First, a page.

In 1997, Wales took another massive step forward, voting to establish the National Assembly for Wales. This body, directly elected by Welsh people, took on responsibility in vital areas such as planning, water and the Welsh language. In fact, I can still remember, upon being elected to the Assembly in 1999, debating the details of the break-up of Hyder, the company that owned Welsh Water. It led to the sell-off and then the transfer to Western Power Distribution, which led to Glas Cymru. It was sold for £1. That allowed for an innovative model: Welsh Water has no shareholders, so any surplus can be reinvested for the benefit of Welsh customers. The model is unique to the United Kingdom. It provides greater diversity of business models in Wales and around the rest of the country.
In 2011, following an overwhelming referendum victory, the Assembly became a full law-making body. The provisions of the Wales Act 2014 provided for the political institutions to become more responsible and responsive. In what some might argue as appropriate timing on the 50th anniversary of Tryweryn, a new Wales Bill will be published shortly. It will deliver on the commitments to further devolution to Wales made in the cross-party St David’s day agreement in areas such as energy and the environment. The reserved powers model will also provide additional clarity over what the Assembly is responsible for and what this Parliament is responsible for. It offers to provide a clearer, stronger and fairer devolution model.
In the 17 years since they came into being, the Assembly and its Executive, now rightly labelled the Welsh Government, have developed into mature political institutions, elected by the people of Wales to carry out their will in devolved areas. Ignoring the views of the people of Wales in flooding Capel Celyn was and is still seen as incomprehensible by most. Put simply, it would now be impossible. I want to pay tribute to the hon. Member for Dwyfor Meirionnydd for securing the debate. I specifically want to refer to water in my response and address the calls that Wales does not have power over water as it stands.
The St David’s day agreement clearly stated that water is now being considered as part of the joint Government review programme following the second Silk Commission. There are significant complexities because the Wales boundary does not tie in with the Welsh water boundary, and Welsh Water, ironically, has powers over some water supplies in Cheshire. Such matters need to be resolved and teased out. I do not want to reject absolutely the calls that the hon. Member for Dwyfor Meirionnydd has made, but the issues will be considered at length and in greater detail as part of the joint Government working review programme,
The debate has been extremely important. It has enabled us to reflect on some of the darkest days in Welsh history. However, I do not think we can deny the interdependence that we have across the border. Many comparisons have been made with Scotland, but there is a large geographical area between the urban conurbations of Scotland and those of northern England. In Wales, particularly north-east Wales, there is a free-flowing border, which adds to the complexity. So the model for Scotland is not necessarily the right model for Wales.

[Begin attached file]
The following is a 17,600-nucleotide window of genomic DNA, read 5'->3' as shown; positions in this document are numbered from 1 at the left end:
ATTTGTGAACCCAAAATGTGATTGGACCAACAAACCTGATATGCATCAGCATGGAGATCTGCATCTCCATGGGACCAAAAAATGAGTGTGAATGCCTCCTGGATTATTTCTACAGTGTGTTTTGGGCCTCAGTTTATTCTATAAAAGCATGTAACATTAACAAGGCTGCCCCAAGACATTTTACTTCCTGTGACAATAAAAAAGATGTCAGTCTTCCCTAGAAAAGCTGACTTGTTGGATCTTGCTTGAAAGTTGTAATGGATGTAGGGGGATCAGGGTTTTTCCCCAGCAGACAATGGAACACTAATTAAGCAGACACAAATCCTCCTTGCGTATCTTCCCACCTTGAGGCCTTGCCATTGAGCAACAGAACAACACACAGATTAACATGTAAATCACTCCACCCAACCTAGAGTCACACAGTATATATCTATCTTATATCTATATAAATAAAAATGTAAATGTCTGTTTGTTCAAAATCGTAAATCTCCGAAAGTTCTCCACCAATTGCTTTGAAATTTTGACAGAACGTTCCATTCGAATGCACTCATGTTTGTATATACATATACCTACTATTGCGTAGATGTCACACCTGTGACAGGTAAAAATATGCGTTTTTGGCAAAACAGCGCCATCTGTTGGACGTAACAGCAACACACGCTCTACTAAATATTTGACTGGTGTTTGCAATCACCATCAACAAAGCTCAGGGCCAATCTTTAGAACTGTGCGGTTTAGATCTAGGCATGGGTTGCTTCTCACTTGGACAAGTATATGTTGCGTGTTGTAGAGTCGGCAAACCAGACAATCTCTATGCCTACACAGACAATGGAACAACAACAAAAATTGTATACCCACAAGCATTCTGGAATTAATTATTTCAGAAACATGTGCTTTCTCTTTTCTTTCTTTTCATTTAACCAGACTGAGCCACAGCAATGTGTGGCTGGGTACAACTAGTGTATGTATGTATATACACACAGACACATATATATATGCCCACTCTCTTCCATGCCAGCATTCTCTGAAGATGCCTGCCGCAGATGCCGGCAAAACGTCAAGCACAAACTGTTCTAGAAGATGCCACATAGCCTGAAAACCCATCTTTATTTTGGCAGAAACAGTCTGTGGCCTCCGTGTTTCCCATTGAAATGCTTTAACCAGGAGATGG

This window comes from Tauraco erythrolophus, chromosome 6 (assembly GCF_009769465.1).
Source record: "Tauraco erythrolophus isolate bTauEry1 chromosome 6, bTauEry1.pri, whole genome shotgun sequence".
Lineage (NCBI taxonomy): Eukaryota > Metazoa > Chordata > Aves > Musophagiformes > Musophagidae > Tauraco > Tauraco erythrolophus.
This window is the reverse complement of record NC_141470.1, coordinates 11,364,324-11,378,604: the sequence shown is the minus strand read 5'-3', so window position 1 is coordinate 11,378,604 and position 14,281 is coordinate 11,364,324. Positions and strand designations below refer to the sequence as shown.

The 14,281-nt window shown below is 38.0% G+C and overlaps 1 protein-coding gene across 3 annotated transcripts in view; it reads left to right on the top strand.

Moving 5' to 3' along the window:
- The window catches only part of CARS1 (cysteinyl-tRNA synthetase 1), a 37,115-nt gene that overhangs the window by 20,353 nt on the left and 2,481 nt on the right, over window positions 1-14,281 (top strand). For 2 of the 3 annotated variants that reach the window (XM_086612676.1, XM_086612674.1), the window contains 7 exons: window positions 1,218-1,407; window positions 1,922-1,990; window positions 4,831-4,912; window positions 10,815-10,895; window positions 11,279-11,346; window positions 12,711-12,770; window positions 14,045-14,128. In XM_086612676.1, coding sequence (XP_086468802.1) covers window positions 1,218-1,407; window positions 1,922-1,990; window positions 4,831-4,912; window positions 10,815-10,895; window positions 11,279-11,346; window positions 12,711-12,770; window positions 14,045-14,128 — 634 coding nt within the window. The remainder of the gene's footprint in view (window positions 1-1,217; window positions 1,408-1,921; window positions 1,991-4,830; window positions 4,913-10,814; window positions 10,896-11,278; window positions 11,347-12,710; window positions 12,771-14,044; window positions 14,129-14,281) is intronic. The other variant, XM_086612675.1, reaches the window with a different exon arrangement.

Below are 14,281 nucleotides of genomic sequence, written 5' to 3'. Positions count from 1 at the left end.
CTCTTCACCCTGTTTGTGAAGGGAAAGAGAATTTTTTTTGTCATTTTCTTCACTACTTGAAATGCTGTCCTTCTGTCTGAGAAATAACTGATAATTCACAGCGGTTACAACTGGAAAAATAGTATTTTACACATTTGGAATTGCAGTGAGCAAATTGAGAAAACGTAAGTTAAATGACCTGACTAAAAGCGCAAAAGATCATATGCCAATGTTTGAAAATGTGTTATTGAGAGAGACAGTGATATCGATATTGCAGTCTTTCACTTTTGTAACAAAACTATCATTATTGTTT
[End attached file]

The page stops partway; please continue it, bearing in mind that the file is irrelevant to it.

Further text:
The hon. Member for Dwyfor Meirionnydd used the prison in Wrexham as an example, but I take that as a positive example. Our interdependence creates greater economic opportunity for us in Wales to provide the services and skills that are necessary to fulfil the needs of people in Wales, England and the rest of the United Kingdom. I thank the hon. Lady and other hon. Members for their contributions to one of the most powerful debates that I have sat through in Westminster Hall. It is something we will never forget.
Thank you, Mr Gapes. I appreciate the opportunity to wind up the debate.
To hear the words “Cofiwch Dryweryn” quoted by people from the other two parties present is a source of pride. It shows that there is a general appreciation of the impact that the event had on people in Wales during the 1950s and 1960s. We are still seeing the repercussions now.
I am delighted by the very wise comments of fellow hon. Members this afternoon. It was borne in on me in preparing for this debate that the act of remembering is integral to the wellbeing of a nation, and the debate here today denotes part of the remembering process for Wales.
One of the points in my hon. Friend’s speech that impressed me immensely was the call that she made for Wales’s natural resources to be controlled by the people of Wales. I do not want to introduce a discordant note into the debate, but does she share my disappointment with the less than fulsome reply from both Front Benchers? One would have hoped—
Order. I remind the hon. Gentleman that this part of the debate is for wind-up remarks. This is not part of the wider debate. If he concludes his remarks, I will be grateful.
I am sure that my hon. Friend understands the point I was making.
I would like to refer to some of the Minister’s remarks. I mentioned the Government of Wales Act 2006, which specifically provides that the water that England takes from Wales must not be in any way restricted, and I like to think that Wales will be able to make best use of its resources in future. Although I am delighted to hear about rationalisation and realignment of border arrangements with the various water authorities, I think we are possibly talking about different things.
To come back to the prison in Wrexham, and jobs perhaps being perceived as a panacea for all ills, I think that the people of Wrexham feel differently about it and there are concerns about the social impact of having a prison of that size, and about who will come to fill those jobs.
I am delighted to have had the opportunity to hold the debate today. My agent, Elwyn Edwards, who spent much of his childhood years involved—indeed, he got into terrible trouble for missing school to protest in Liverpool —will also be glad that we have held this debate. Some of us will speak in a rally on the dam in Capel Celyn on Saturday—weather permitting—and we will take the message forward. Diolch yn fawr.
Question put and agreed to.
That this House has considered the 50th anniversary of Capel Celyn reservoir.